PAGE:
Gold hits another record

The precious metal continues to climb as investors fret about the weak dollar and inflation. Large funds do most of the buying.

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By Ben Rooney, staff reporter

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NEW YORK ( -- Gold continued to push higher into record territory Wednesday amid concerns about a weak dollar, inflation and technical-based buying by large investment funds.

December gold rose $4.70 to settle at a fresh all-time high of $1,044.40 an ounce. Earlier in the session, gold traded as high as $1,048.20, topping Tuesday's intraday mark by $3 an ounce.

Gold, which is up 17% so far this year, has been supported recently by concerns about the weak dollar and bets that inflation will rise over the long term as the economy recovers and stimulus measures will have to be reversed.

Analysts expect the rally to continue and say gold could push past $1,050 this week and top $1,100 in the near future.

Rock-bottom interest rates and an ever-expanding U.S. budget deficit "means that gold will have a good underpinning of support through the end of the year," said Tom Winmill, president of Midas Funds, which manages gold-oriented mutual funds.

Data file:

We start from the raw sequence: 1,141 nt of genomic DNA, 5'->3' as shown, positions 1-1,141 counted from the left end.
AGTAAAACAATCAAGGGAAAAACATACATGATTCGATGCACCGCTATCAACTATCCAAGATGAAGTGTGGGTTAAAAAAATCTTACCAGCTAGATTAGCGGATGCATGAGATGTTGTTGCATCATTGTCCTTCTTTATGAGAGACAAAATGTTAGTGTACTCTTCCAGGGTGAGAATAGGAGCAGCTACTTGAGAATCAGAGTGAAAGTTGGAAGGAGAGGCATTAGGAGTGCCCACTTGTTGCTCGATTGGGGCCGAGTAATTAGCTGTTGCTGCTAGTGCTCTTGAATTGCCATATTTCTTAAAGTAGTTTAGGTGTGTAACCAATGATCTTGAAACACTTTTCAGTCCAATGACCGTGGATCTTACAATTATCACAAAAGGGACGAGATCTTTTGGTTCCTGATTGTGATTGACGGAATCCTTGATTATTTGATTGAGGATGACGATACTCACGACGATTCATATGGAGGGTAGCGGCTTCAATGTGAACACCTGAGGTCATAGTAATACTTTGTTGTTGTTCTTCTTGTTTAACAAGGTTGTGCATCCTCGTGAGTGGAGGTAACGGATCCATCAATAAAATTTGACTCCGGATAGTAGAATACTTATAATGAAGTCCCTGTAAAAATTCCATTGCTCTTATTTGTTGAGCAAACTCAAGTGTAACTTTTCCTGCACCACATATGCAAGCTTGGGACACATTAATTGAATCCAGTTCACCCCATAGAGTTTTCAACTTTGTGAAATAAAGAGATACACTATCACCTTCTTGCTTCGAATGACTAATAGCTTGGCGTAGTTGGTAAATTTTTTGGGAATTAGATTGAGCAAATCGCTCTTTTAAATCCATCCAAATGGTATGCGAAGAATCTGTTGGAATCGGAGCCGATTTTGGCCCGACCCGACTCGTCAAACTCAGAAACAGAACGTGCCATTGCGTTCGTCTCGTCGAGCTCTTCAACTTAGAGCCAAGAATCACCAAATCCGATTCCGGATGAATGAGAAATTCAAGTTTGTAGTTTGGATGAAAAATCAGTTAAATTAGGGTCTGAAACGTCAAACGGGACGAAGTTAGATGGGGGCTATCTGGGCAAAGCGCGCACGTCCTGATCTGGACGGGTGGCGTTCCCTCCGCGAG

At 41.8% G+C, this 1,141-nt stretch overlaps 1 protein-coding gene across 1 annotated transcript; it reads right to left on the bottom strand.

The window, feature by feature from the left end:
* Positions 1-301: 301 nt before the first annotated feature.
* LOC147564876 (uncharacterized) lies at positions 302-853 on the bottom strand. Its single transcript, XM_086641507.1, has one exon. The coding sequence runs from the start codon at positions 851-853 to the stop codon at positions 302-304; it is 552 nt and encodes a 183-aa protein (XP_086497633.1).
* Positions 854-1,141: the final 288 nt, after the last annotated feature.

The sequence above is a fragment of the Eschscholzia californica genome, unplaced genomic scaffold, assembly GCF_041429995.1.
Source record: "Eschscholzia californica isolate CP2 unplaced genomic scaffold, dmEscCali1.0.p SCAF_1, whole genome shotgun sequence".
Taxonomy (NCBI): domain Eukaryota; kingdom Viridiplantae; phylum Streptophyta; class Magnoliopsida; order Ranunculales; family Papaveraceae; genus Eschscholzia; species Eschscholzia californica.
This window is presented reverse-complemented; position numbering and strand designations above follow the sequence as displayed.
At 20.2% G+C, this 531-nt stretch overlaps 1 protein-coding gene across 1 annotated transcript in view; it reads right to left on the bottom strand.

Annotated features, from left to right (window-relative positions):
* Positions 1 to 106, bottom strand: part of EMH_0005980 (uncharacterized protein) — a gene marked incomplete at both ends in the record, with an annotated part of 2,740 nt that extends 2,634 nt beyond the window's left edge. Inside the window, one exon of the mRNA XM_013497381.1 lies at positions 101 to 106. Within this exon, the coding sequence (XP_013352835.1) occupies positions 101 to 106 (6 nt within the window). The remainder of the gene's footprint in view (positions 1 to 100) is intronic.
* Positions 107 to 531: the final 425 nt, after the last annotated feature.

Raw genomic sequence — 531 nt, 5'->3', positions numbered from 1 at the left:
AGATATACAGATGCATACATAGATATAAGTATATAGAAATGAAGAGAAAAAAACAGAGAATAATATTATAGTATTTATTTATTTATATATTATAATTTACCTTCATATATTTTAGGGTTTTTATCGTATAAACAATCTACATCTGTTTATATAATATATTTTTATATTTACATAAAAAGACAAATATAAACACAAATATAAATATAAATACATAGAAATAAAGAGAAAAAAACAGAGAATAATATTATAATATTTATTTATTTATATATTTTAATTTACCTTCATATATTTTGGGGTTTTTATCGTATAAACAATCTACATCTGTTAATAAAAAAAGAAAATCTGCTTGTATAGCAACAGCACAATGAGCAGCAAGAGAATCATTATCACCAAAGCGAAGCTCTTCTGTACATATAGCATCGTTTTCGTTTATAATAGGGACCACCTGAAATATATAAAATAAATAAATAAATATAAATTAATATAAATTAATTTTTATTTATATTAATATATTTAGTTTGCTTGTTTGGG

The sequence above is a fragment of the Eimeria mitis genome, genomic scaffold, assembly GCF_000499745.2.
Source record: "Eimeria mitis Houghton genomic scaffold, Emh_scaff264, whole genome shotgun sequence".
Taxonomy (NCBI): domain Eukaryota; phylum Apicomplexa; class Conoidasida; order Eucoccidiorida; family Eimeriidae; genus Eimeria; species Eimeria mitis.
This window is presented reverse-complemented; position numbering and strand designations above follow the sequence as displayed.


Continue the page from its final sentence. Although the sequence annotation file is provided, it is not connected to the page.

Winmill said gold could climb to $1,100 by the end of the year and average $1,200 in the first quarter of next year.

The recent rally has also been driven by large investment funds and dealers covering short positions, analyst said.

"Much of the buying has been by institutional investors," analysts at CPM group wrote in a research report. "There has been very little buying by smaller, retail investors."

While gold will continue to rally in the near term, the lack of retail investors suggests that prices could fall sharply once the momentum fades, CPM group said.

"An absence of buying from retail investors often suggests that a sharp jump in prices will not be sustained and that prices will fall back," CPM group wrote.

Meanwhile, the dollar recovered some ground Wednesday, but was still down 10% versus a basket of currencies since its most recent high in March.

Analysts expect the greenback to deteriorate further as the U.S. budget deficit swells and investors flock to higher yielding currencies.

"The amount of U.S. debt is staggering," Winmill said, adding that health care reform and other government proposals mean the deficit could continue to grow.

"There's no way to pay for these obligations so they're going to have to print money," he said. And that means inflation is on the horizon "because the more dollars there are the less they buy," Winmill added.  To top of page

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